Is she his daughter? They wisely left a lot to be explained and dealt with in the next movie, but I don't think they're really trying to be coy about the possibility. There are no coincidences in the Star Wars universe. What makes me about 95% sure of there being a relation is that all those in the writers' room thought it worthwhile to bring back the Skywalker heirloom lightsaber, the one Luke lost in Cloud City along with his hand, despite how awkward that will be to explain later.

Also she called the Falcon garbage, hahaha. Like father like daughter.

And assuming that she is a Skywalker and that there's something like a 15-year age difference between her and Ren, it would actually make a lot of sense that Luke, after losing his nephew to the dark side, would feel the need to protect and hide his daughter from Snoke and Ren at any cost while he goes off to find whatever kind of answers he's looking for in this Jedi temple. I sure hope his actions will be more understandable and justified after what we learn in VIII and that there is more to it all than him just running away from his failures for no well-explained reason like Yoda and Obi-Wan pretty much did. I think you could argue that so many of the rehashed ideas from IV that are in this movie are actually kind of an improvement on how they were done before, so I hope the next one doesn't disappoint me in this area.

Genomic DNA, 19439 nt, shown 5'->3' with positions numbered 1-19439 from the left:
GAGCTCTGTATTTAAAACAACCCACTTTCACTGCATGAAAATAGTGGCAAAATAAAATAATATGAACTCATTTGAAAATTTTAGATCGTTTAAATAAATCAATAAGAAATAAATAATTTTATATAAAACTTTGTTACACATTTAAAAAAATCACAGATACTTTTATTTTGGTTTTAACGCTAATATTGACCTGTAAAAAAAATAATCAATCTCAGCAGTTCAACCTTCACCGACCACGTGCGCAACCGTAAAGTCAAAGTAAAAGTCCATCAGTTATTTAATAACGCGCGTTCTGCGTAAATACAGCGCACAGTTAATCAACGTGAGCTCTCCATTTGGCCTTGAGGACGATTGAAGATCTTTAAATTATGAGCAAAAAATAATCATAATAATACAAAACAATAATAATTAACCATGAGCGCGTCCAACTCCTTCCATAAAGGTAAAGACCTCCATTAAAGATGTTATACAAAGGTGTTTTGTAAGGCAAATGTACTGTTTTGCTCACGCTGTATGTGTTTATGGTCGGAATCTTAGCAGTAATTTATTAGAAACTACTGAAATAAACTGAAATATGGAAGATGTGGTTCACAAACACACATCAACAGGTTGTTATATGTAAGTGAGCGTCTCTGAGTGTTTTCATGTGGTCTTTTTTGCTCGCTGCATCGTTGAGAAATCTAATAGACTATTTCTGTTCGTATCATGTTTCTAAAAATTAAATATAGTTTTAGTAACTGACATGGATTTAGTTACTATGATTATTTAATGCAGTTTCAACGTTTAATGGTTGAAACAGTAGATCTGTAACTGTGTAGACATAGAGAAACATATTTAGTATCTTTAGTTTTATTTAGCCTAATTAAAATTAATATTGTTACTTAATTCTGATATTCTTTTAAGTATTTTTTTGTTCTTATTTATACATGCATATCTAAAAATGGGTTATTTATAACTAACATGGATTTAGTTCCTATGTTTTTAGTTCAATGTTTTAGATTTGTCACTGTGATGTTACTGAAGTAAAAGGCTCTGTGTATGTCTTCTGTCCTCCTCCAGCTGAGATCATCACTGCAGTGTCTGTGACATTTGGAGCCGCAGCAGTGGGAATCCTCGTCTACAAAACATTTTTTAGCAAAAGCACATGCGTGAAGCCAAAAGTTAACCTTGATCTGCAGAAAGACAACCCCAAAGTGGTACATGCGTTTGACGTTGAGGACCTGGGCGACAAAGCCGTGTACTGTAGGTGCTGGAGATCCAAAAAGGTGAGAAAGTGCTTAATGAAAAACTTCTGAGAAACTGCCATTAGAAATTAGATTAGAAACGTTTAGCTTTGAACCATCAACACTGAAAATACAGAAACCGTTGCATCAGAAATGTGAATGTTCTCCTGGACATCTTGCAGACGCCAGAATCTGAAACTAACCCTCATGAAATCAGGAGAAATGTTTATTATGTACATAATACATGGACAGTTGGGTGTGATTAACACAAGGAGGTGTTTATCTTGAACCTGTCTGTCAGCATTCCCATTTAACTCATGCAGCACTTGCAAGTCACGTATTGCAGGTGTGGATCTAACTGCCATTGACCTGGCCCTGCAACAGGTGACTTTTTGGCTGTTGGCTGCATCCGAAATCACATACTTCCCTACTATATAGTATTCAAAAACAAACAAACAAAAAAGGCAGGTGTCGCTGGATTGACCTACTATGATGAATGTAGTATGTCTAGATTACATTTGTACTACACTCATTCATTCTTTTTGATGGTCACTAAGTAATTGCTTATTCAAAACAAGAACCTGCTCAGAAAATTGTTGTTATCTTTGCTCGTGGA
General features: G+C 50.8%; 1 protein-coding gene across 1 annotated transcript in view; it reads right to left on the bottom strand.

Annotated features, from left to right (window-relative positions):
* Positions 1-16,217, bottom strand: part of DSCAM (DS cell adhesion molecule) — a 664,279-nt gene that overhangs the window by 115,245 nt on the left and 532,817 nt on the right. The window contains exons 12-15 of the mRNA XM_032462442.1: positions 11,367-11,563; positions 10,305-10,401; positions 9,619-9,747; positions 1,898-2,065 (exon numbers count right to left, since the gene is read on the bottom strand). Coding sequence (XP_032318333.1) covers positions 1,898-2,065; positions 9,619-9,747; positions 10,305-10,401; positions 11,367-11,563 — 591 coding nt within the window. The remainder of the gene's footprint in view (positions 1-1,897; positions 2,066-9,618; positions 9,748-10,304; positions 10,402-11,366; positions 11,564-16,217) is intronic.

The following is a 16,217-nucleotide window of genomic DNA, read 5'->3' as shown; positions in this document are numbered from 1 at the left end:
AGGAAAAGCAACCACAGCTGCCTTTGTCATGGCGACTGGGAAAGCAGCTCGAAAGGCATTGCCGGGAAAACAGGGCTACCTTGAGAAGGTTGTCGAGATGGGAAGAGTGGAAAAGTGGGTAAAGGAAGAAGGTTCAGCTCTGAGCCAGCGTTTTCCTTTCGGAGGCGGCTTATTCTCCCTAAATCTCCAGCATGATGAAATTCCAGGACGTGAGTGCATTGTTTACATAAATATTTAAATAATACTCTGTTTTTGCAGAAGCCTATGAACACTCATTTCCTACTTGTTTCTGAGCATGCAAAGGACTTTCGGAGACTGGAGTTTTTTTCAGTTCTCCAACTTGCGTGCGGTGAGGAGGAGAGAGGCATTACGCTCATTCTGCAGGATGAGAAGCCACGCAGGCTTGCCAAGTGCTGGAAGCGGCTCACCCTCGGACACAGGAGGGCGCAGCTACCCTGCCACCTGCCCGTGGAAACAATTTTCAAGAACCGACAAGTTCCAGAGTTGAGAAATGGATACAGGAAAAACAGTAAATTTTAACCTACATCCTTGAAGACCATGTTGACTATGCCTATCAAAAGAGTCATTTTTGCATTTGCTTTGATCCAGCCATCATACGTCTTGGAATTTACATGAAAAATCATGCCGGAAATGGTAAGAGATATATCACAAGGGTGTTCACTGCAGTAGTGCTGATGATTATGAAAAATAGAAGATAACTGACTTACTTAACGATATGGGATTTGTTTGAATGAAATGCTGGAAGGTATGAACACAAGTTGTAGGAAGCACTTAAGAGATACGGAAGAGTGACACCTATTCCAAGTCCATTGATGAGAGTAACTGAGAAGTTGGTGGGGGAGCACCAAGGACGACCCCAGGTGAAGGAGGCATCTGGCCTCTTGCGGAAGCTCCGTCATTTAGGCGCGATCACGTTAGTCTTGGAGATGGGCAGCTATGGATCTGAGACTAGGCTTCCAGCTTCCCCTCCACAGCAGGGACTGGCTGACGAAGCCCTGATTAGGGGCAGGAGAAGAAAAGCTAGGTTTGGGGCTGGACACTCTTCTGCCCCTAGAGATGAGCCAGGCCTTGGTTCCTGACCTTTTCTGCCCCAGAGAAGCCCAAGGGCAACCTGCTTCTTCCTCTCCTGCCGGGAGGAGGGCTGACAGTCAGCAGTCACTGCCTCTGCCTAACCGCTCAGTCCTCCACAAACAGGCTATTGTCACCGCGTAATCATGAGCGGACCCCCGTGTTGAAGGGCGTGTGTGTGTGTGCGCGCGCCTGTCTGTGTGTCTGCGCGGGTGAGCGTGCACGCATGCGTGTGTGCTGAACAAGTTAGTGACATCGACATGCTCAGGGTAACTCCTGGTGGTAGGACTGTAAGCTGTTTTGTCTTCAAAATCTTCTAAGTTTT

I can't believe the lukewarm reactions to the score I've been seeing, people don't know what we have with this (and what we DON'T HAVE these days in film music). The original movie came along at a time when movies had become so gritty and lacking in escapist fun, and the traditional symphonic film score was basically dead. In other words, a time kind of like the one we're in now. Bombastic and romantic themes you can hum are depressingly absent from almost everything now, and it's partly because moody bullshit like Man of Steel is too cynical in essence to call for that style.

Listening to a new Star Wars soundtrack by John Williams has honestly made me more emotional than the experience of seeing the film. I am so in love with Rey's theme. It's kind of an easter egg that it's deliberately but subtly similar to the Force theme (often mistakenly thought of as Luke's theme), which has always been my favorite from these soundtracks. There's a very pretty moment near the end of the end credits track where these two themes are laid on top of each other, which you can hear a clip of here...

I admit there's an unfortunate emphasis on action cues on the soundtrack because of the fast pace of the movie. Even in the OT soundtracks, Williams's action cues can be kind of boring to listen to (with some major exceptions like "The Asteroid Field" from ESB). But there's still some gorgeous material, and the last three tracks on the album in particular I can't stop listening to. The one moment in the music I've always taken notice of while actually watching the movie and gotten some chills from is in "Farewell and the Trip," where it uses the main title theme while everyone watches Rey leave in the Falcon and then beautifully transitions into the last iteration of her theme in the movie as she enters hyperspace. All three times I've seen TFA I've sat through all of the end credits just to hear the music blasting in a theatre.

I really hope Williams returns for the rest of the main saga, and if Star Wars In Concert comes to Chicago I know I will be seriously thinking about going.